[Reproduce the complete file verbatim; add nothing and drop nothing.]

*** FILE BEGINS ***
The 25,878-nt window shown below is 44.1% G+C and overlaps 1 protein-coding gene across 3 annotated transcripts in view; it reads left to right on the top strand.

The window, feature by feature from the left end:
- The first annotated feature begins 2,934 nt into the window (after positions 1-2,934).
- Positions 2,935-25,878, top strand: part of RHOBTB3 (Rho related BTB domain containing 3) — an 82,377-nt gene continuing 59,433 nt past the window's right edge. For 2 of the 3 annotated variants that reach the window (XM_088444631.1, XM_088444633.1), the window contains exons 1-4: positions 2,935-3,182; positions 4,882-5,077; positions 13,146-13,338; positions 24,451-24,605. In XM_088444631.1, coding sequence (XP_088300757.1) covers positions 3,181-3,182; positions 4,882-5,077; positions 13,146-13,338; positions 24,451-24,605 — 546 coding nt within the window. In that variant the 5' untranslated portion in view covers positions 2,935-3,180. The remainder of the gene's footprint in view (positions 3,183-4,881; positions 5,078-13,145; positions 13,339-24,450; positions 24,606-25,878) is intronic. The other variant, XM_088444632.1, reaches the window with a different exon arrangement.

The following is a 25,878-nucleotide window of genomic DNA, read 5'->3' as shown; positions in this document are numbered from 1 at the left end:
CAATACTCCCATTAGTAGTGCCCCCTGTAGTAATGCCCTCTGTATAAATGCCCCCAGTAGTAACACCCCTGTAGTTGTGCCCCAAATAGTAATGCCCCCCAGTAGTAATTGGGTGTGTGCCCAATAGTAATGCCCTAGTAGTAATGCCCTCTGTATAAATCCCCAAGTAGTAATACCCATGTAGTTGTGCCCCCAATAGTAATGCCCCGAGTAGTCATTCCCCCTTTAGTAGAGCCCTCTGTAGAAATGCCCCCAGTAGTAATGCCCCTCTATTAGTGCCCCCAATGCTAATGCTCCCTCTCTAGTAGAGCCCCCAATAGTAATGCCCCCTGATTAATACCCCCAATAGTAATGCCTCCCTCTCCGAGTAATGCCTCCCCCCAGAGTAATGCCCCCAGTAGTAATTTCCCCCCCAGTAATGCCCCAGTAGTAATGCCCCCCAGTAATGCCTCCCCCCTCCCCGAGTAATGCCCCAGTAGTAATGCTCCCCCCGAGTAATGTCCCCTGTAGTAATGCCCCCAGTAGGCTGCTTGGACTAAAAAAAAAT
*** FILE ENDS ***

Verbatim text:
The 25,878-nt window shown below is 44.1% G+C and overlaps 1 protein-coding gene across 3 annotated transcripts in view; it reads left to right on the top strand.

The window, feature by feature from the left end:
- The first annotated feature begins 2,934 nt into the window (after positions 1-2,934).
- Positions 2,935-25,878, top strand: part of RHOBTB3 (Rho related BTB domain containing 3) — an 82,377-nt gene continuing 59,433 nt past the window's right edge. For 2 of the 3 annotated variants that reach the window (XM_088444631.1, XM_088444633.1), the window contains exons 1-4: positions 2,935-3,182; positions 4,882-5,077; positions 13,146-13,338; positions 24,451-24,605. In XM_088444631.1, coding sequence (XP_088300757.1) covers positions 3,181-3,182; positions 4,882-5,077; positions 13,146-13,338; positions 24,451-24,605 — 546 coding nt within the window. In that variant the 5' untranslated portion in view covers positions 2,935-3,180. The remainder of the gene's footprint in view (positions 3,183-4,881; positions 5,078-13,145; positions 13,339-24,450; positions 24,606-25,878) is intronic. The other variant, XM_088444632.1, reaches the window with a different exon arrangement.

The following is a 25,878-nucleotide window of genomic DNA, read 5'->3' as shown; positions in this document are numbered from 1 at the left end:
CAATACTCCCATTAGTAGTGCCCCCTGTAGTAATGCCCTCTGTATAAATGCCCCCAGTAGTAACACCCCTGTAGTTGTGCCCCAAATAGTAATGCCCCCCAGTAGTAATTGGGTGTGTGCCCAATAGTAATGCCCTAGTAGTAATGCCCTCTGTATAAATCCCCAAGTAGTAATACCCATGTAGTTGTGCCCCCAATAGTAATGCCCCGAGTAGTCATTCCCCCTTTAGTAGAGCCCTCTGTAGAAATGCCCCCAGTAGTAATGCCCCTCTATTAGTGCCCCCAATGCTAATGCTCCCTCTCTAGTAGAGCCCCCAATAGTAATGCCCCCTGATTAATACCCCCAATAGTAATGCCTCCCTCTCCGAGTAATGCCTCCCCCCAGAGTAATGCCCCCAGTAGTAATTTCCCCCCCAGTAATGCCCCAGTAGTAATGCCCCCCAGTAATGCCTCCCCCCTCCCCGAGTAATGCCCCAGTAGTAATGCTCCCCCCGAGTAATGTCCCCTGTAGTAATGCCCCCAGTAGGCTGCTTGGACTAAAAAAAAAT